MBC‘s rising K-Drama, My Dearest, achieved a viewership peak of 12.2 percent in its latest episode, a considerable jump from its initial 5.4 percent. However, this success is now being tainted by allegations of plagiarism.
Critics and fans have noticed a plethora of resemblances between My Dearest and the iconic novel, Gone with the Wind by Margaret Mitchell. This novel — later adapted into an award-winning Hollywood film — seems to be the inspiration for many of the Korean series’ plots and character arcs.
The primary narrative of My Dearest revolves around two lovers set against the backdrop of the Qing invasion of Joseon. Writer Hwang Jin Young has admitted that the epic tale of Scarlett O’Hara from Gone with the Wind was an inspiration. However, viewers believe the similarities stretch beyond mere inspiration.
Yoo Gil Chae’s character, the female protagonist, closely mirrors the characteristics and actions of Scarlett O’Hara.
Lee Jang Hyun, the male lead, can easily be seen as Korea’s version of Rhett Butler. Both male characters exhibit an initial resistance to war and display a skeptical outlook on marriage, yet succumb to the allure of their leading ladies.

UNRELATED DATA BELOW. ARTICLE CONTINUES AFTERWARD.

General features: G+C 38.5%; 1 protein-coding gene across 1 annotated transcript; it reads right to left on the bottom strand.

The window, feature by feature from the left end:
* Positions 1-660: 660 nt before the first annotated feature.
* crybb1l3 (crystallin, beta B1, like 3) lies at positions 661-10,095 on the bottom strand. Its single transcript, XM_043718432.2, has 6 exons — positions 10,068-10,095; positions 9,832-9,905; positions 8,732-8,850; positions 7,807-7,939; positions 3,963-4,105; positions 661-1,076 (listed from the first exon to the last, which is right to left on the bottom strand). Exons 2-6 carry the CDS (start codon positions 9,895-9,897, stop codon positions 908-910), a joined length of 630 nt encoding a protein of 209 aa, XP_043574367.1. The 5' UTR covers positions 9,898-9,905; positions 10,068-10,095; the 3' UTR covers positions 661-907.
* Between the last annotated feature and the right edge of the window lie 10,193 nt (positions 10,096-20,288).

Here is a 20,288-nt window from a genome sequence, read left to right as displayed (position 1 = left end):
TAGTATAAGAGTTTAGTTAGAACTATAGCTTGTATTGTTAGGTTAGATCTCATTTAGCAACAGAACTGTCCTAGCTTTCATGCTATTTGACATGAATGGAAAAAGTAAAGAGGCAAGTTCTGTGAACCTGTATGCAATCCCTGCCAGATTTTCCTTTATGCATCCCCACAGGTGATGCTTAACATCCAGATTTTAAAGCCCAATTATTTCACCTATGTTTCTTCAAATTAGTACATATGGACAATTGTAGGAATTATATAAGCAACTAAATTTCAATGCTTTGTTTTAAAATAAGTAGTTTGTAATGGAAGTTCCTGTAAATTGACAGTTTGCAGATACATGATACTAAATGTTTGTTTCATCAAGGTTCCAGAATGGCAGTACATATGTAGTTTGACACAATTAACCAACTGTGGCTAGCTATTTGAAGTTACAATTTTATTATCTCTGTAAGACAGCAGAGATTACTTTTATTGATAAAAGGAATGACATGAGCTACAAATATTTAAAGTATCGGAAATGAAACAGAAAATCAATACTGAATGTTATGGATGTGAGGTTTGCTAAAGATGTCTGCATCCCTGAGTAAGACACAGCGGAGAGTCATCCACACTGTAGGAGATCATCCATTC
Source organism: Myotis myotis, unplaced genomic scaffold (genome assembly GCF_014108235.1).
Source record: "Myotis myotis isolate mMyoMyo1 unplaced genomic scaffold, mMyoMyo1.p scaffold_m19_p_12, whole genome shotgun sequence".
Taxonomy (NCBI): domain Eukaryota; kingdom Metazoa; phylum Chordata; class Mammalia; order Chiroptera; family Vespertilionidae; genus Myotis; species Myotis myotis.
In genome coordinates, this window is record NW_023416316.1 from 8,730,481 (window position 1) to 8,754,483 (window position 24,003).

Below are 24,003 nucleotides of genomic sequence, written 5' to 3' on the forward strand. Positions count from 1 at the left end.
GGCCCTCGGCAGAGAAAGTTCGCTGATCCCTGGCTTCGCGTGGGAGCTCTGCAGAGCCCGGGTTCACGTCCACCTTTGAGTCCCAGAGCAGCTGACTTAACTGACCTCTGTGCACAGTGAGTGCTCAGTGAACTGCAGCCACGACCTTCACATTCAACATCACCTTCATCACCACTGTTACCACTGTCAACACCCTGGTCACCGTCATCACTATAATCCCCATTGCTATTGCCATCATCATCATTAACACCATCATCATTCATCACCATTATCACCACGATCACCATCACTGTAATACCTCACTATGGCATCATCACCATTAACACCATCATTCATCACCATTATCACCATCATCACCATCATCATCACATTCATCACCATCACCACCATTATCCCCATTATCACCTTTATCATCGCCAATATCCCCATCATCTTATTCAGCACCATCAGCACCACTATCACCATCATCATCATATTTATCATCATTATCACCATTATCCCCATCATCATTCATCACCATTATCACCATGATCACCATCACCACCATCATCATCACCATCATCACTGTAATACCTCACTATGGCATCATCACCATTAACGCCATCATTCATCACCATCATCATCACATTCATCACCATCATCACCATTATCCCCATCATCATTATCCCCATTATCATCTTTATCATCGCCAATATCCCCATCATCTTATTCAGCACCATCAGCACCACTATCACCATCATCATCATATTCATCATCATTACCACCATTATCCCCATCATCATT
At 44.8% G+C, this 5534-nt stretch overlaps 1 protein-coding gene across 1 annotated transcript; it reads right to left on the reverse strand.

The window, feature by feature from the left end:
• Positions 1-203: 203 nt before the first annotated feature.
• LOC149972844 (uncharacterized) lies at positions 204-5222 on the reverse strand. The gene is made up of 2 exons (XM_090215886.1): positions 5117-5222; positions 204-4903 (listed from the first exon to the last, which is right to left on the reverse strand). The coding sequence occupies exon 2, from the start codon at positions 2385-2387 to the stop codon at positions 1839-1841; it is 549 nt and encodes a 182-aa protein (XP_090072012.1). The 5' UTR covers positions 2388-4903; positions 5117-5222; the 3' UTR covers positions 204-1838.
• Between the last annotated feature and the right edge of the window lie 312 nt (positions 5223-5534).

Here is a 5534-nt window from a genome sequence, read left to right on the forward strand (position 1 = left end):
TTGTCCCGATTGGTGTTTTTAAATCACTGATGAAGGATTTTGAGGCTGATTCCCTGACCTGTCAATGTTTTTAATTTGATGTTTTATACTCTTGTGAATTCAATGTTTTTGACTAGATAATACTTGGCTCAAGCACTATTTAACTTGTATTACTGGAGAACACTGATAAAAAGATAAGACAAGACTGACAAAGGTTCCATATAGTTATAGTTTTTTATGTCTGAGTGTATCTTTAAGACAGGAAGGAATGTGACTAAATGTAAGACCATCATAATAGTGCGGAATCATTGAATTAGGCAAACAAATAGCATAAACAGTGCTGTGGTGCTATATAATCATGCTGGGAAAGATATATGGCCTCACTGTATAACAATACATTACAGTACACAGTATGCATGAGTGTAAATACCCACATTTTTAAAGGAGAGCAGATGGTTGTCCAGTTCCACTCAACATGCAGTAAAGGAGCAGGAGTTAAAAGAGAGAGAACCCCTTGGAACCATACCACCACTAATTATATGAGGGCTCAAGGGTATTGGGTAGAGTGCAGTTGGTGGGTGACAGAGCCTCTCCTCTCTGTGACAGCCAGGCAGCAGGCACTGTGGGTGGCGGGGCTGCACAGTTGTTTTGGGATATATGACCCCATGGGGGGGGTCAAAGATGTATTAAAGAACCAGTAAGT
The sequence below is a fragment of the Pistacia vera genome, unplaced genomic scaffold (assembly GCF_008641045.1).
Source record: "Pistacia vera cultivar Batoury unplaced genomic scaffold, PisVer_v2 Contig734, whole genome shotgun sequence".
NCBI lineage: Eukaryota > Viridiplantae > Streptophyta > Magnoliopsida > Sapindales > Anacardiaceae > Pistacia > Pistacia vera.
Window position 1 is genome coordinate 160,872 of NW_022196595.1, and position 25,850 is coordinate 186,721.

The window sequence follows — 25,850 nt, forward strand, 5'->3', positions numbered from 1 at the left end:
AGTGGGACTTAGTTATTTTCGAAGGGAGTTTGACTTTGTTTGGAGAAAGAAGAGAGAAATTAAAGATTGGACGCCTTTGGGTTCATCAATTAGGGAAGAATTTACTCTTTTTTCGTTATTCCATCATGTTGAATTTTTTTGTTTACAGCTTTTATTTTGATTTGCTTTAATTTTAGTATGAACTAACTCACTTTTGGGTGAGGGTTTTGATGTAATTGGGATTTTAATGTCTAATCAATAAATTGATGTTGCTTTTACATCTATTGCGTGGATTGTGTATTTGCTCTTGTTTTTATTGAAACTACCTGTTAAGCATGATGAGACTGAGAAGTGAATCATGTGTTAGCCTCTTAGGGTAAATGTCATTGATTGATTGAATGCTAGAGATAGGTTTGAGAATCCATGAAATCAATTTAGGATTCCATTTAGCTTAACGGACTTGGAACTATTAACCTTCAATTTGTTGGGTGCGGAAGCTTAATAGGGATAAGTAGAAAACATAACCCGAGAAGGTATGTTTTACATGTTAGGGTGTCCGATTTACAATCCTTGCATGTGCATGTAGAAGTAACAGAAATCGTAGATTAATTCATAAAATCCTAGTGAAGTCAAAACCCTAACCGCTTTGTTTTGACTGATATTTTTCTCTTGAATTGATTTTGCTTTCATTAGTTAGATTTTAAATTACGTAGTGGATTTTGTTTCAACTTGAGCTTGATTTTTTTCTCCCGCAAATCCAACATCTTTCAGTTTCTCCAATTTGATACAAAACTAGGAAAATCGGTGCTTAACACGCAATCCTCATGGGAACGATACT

Other characters from My Dearest also seem to echo those in Mitchell’s novel. The virtuous Nam Yeon Joon parallels Ashley Wilkes, while Kyung Eun Ae and Melanie Hamilton both portray the same essence of wisdom and kindness. This list of comparable characters doesn’t stop here, with even secondary characters reflecting a mirroring personality or storyline according to viewers.
Key plot points in My Dearest also have uncanny resemblances to those in Gone with the Wind. Both stories show protagonists confessing their feelings, only to be rejected and inadvertently witnessed by another. The portrayal of war, its impact on individuals, and specific events during wartime seem to bear remarkable resemblance in both narratives.
Another noteworthy parallel is the transformation of the female protagonists. In both tales, they evolve from being self-centered to showcasing independence and resilience in times of adversity.
Despite these undeniable similarities, a legal battle on copyright grounds seems unlikely. Copyright laws in Korea protect works for 70 years after the original copyright holder’s demise. Since Gone with the Wind was published in 1936 and Mitchell died in 1949, the copyright for the novel has lapsed.
The debate is now centered on the ethics of such close mirroring. While some argue that the drama is merely a Korean adaptation of the classic novel, others believe crediting the inspiration doesn’t absolve it of plagiarism claims.
As anticipation builds for the next episodes of My Dearest, it remains to be seen whether the drama will diverge from its Hollywood counterpart or continue on this controversial trajectory.